So follow along on a journey with the Cat in the Hat and shake hands with a Who, but don't forget to watch out for Thing 1 and Thing 2.
Based on the works of Dr. Seuss, Suessical the Musical incorporates elements from at least 15 of his books, from the Grinch that Stole Christmas to Green Eggs and Ham.
"It's a collaboration of the Dr. Seuss books, and it's about respecting differences, friendship, family, and being creative," said Joe Conklin, director.
The production comes just in time for Read Across America, which begins on March 2 in celebration of Dr. Seuss' birthday. Seussical the Musical will be running March 9 through 12.
The magic of Seuss
Stephen Flaherty and Lynn Aherns, who also provided the music and lyrics for the production, first created Seussical the Musical in 1998.
Throughout the story, the audience follows little JoJo, whose imagination is as big as Horton the Elephant. "JoJo is a small boy with [a big] imagination, who likes to go his own way and doesn't care what anyone else thinks," said Joshua Daniel Santora, 12, who plays JoJo.
For Joshua, who is also a seventh grade student at Woodrow Wilson School, this will be his first lead role in a stage production.
"I've worked with Mr. Conklin on many other school [events], but this was my first audition for a play, and apparently I'm good enough to get JoJo," said Joshua.
JoJo brings out the likes of the Cat in the Hat and the Sour Kangaroos, who will be giving Diana Ross a run for her money.
"I have three girls for the Sour Kangaroos who will be acting like the Supremes," said Conklin.
Professional actor Michelle Rivers, a veteran of children's theatre, will play the part of the Cat in Hat.
"I wanted to be a part of it because I love Seussical the Musical, and I heard about [the auditions] just before I was going to do a Christmas show in Hershey, Pennsylvania," said Rivers, 28. "The experience [with the Park Players] has been a lot of fun and energetic. I love kids."
The Union City Park Players theatre group, who is dedicated to bringing quality affordable theatre to the community, puts on three to four major performances every season.
"We decided to do it because we like to do shows, which would be enjoyed by children as well as adults," said Conklin. "And having seen the show, I was very moved by it and hoped that one day I would direct it."
Conklin got his wish, and in addition to directing Seussical, he will also be playing the part of Horton the Elephant.
Let's put on a show
Woodrow Wilson School emphasizes an arts-integrated curriculum. Through the school's Multiple Intelligence Arts Domain (MIAD) programs, the Park Players theatre group was able to enlist the help of Woodrow Wilson students in a number of different capacities, from helping with stage lighting and equipment to building props. Some students are also actors in the play, but went through the audition process along with their professional counterparts back in December.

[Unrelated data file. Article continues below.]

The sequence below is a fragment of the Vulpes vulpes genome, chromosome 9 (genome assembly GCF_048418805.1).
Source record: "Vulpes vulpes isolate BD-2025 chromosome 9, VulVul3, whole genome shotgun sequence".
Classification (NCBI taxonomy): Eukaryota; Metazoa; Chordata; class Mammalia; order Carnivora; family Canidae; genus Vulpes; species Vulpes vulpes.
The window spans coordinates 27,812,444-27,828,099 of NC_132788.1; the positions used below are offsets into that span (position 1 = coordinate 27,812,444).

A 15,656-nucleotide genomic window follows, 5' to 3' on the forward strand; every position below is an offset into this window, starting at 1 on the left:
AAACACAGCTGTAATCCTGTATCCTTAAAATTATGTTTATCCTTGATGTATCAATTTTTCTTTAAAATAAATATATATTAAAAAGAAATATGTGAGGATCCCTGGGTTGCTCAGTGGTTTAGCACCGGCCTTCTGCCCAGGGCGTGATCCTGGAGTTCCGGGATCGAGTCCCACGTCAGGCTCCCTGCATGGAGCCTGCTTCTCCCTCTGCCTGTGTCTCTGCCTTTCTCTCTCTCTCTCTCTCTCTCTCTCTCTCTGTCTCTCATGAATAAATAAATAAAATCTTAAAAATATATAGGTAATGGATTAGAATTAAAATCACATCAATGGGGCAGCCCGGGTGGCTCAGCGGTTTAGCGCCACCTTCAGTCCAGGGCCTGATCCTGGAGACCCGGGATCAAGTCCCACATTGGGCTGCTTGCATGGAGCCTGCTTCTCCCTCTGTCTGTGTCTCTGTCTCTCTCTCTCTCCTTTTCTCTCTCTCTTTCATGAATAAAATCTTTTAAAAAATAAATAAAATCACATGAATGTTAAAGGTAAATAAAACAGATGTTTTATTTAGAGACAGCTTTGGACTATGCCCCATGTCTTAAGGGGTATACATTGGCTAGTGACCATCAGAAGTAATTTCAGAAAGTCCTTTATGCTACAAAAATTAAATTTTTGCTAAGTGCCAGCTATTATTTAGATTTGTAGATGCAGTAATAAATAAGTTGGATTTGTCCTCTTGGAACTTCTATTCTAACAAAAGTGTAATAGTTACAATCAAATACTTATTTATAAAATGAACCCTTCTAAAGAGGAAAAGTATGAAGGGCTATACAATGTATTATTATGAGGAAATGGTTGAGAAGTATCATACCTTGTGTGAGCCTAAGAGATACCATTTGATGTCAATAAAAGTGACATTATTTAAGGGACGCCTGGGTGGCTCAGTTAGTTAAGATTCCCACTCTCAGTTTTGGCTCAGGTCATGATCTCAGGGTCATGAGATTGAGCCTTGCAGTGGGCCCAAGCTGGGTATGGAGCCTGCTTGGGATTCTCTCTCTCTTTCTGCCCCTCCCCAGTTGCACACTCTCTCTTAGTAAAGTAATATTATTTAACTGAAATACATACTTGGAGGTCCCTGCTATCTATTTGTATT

"It's a great learning experience for the students with the professional actors, who have all been very gracious in helping one another," said Conklin.
"What I enjoy the most is teaching about being creative and open-minded, and that there are no limits to using the imagination," said Rivers.
For some of these students, Suessical may be their very first steps to Broadway.
"I want to get noticed as a dancer because when I dance on stage I don't care about anything else; it's my spotlight, it's just me," said Emmanuel Crespo, 14, who plays Dankoff the monkey.
Of course, it's not just the students getting into the creative spirit of Suessical. Teachers have signed on to help such as Maria Valente, who is assisting with choreography, and Principal Ronald Treanor, who is one of the producers.
"Former students are also choreographing numbers, retired teachers are helping, and [the sets are being constructed] with the help of Andy Eller, who did our sets for Meshugganuns."
Additional set pieces were purchased from the Theatre in the Park Theatre Group.
Parents are also serving in different capacities such as stage managers, as well as actors.
"My two children attend Woodrow Wilson, and I originally wanted to be more involved helping behind the scenes," said Marisol Meljen, who plays a Who. "I auditioned and I got the part, but what I like most is being an active participant in my kids lives."
Suessical the Musical is the biggest productions the Park Players have tackled since their production of the Wizard of Oz, which was also put together in collaboration with Woodrow Wilson School.
"We have taken it a step at a time because we're utilizing professional actors as well as students; it's a big community effort," said Conklin.
Admission for Suessical the Musical will be $8 for adults and $5 for students, and will be presented at Woodrow Wilson School, 80 Hauxhurst Ave., Weehawken. For tickets call (201) 941-6030.